Documentary Shows How Bitcoin Helped Verify Guatemala's Elections


A new documentary is showcasing how Bitcoin, beyond its role as a digital money, played a crucial role in verifying Guatemala’s most recent presidential elections.

The documentary, entitled “Immutable Democracy,” delves into the innovative use of OpenTimestamps, a tool developed by Bitcoin Core developer Peter Todd, and implemented by Guatemalan tech startup Simple Proof.

OpenTimestamps utilizes cryptographic timestamps on the Bitcoin blockchain, ensuring the immutability of key documents related to the country’s elections. This approach, leveraging hash functions and decentralized blockchain technology, provides a robust defense against fraud and tampering.

“The reason why Bitcoin is useful for elections… is because all of these communities have one common goal, which is the truth. We can use the same system which is good at helping people come to the truth,” Todd said in the video.

The documentary explains the intricacies of OpenTimestamps, detailing how it cryptographically timestamps data into the Bitcoin blockchain. By anchoring information to a specific block, the tool ensures that tens of thousands of network nodes can independently verify the existence and timing of the timestamp.

Guatemala, plagued by a history of political corruption, embraced Simple Proof’s Immutable Backup solution to fortify the electoral process.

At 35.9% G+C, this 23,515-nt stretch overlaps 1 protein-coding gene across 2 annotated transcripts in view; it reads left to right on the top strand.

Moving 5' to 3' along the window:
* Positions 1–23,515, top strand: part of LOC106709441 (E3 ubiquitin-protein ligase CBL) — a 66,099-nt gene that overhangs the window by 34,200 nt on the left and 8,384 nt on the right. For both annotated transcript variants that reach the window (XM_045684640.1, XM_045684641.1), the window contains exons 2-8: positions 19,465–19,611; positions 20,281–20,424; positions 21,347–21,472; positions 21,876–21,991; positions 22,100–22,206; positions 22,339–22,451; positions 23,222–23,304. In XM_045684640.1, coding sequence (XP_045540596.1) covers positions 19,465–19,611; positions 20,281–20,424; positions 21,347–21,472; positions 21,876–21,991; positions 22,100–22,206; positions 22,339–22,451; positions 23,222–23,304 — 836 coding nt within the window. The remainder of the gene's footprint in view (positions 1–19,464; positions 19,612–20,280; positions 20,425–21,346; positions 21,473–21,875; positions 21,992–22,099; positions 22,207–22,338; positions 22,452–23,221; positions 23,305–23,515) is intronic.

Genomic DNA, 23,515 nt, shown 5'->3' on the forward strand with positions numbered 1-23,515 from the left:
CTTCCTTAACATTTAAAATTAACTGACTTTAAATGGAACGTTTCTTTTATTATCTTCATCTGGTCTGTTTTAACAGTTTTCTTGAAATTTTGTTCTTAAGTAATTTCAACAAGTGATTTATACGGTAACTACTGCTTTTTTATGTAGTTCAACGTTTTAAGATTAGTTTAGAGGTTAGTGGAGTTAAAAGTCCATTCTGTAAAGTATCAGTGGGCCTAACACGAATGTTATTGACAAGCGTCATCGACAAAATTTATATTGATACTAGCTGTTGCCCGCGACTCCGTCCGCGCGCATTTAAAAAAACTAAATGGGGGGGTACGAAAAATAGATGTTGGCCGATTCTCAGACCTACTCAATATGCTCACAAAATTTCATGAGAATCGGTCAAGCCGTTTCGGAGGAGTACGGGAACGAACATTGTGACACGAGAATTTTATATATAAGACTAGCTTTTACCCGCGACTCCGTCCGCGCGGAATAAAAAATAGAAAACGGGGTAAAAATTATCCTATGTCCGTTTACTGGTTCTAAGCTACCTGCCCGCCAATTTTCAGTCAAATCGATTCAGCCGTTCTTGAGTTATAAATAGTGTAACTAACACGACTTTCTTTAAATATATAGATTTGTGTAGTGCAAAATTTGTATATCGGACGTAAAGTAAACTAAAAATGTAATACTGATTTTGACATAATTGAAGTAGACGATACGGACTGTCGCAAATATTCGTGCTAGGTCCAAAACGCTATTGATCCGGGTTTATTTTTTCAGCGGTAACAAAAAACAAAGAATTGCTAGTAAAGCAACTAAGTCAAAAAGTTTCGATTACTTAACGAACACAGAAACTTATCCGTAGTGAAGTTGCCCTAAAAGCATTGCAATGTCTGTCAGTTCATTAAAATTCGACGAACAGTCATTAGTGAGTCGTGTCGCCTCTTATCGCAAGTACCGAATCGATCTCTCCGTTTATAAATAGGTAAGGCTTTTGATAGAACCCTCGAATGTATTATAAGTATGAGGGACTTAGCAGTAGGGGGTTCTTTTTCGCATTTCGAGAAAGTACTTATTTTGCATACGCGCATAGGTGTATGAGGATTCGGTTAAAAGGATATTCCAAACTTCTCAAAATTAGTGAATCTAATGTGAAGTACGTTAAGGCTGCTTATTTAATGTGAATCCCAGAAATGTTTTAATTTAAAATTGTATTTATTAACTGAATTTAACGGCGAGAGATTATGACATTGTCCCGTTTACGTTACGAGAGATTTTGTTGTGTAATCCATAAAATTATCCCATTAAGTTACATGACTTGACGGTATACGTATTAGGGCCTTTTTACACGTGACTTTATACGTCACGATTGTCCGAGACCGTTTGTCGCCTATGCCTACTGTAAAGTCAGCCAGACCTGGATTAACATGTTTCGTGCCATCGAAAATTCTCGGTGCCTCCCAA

Rafael Cordón, co-founder of Simple Proof, highlighted the application of OpenTimestamps in recording proofs of documents on the Bitcoin blockchain in a tamper-evident manner. This method not only protects official election documents but also guards against artificial intelligence and disinformation.

Guatemala’s citizens now have access to a dedicated web portal allowing them to verify the timestamp proofs of each tally sheet used in the election. While the setup doesn’t guarantee the validity of each sheet, it provides transparency by allowing citizens to independently verify when each tally sheet was timestamped. 

This transparency becomes crucial in identifying potential anomalies, such as sheets timestamped significantly later than the expected timeframe.

“The only acceptable election is something where anyone can verify and be a part of that process, and the beauty of paper is to [give] it integrity, you just need a whole lot of eyes from a whole lot of observers,” Todd added.

The documentary emphasizes the role of Bitcoin and OpenTimestamps in dispelling claims of election fraud. Following the unexpected victory of President-elect Bernardo Arévalo, allegations of fraud led to intense scrutiny. 

Bitcoin’s role in this context extends beyond its original design as electronic peer-to-peer money, offering a blueprint for how increased transparency and accountability can be brought to elections worldwide.


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